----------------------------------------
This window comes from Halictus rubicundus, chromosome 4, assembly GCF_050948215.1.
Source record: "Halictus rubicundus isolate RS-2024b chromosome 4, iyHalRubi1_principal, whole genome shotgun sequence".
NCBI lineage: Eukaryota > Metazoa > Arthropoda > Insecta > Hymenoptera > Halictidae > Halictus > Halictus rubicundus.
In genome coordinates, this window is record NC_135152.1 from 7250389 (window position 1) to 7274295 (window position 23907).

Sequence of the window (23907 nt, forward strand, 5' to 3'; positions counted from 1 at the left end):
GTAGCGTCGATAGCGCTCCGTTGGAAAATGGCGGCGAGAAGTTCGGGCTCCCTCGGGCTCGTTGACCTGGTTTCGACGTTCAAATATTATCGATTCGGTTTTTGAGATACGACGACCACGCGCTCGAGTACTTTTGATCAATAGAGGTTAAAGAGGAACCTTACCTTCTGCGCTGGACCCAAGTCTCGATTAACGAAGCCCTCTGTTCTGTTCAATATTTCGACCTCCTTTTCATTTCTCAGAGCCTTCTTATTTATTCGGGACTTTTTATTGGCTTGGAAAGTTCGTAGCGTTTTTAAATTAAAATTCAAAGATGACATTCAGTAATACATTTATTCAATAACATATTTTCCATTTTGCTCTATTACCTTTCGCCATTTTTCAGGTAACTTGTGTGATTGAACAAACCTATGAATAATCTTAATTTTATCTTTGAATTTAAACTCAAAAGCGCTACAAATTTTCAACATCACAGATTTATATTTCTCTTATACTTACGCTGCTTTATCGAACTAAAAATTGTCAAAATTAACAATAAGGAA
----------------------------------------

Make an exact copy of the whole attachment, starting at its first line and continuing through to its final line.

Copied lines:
This window comes from Halictus rubicundus, chromosome 4, assembly GCF_050948215.1.
Source record: "Halictus rubicundus isolate RS-2024b chromosome 4, iyHalRubi1_principal, whole genome shotgun sequence".
NCBI lineage: Eukaryota > Metazoa > Arthropoda > Insecta > Hymenoptera > Halictidae > Halictus > Halictus rubicundus.
In genome coordinates, this window is record NC_135152.1 from 7250389 (window position 1) to 7274295 (window position 23907).

Sequence of the window (23907 nt, forward strand, 5' to 3'; positions counted from 1 at the left end):
GTAGCGTCGATAGCGCTCCGTTGGAAAATGGCGGCGAGAAGTTCGGGCTCCCTCGGGCTCGTTGACCTGGTTTCGACGTTCAAATATTATCGATTCGGTTTTTGAGATACGACGACCACGCGCTCGAGTACTTTTGATCAATAGAGGTTAAAGAGGAACCTTACCTTCTGCGCTGGACCCAAGTCTCGATTAACGAAGCCCTCTGTTCTGTTCAATATTTCGACCTCCTTTTCATTTCTCAGAGCCTTCTTATTTATTCGGGACTTTTTATTGGCTTGGAAAGTTCGTAGCGTTTTTAAATTAAAATTCAAAGATGACATTCAGTAATACATTTATTCAATAACATATTTTCCATTTTGCTCTATTACCTTTCGCCATTTTTCAGGTAACTTGTGTGATTGAACAAACCTATGAATAATCTTAATTTTATCTTTGAATTTAAACTCAAAAGCGCTACAAATTTTCAACATCACAGATTTATATTTCTCTTATACTTACGCTGCTTTATCGAACTAAAAATTGTCAAAATTAACAATAAGGAA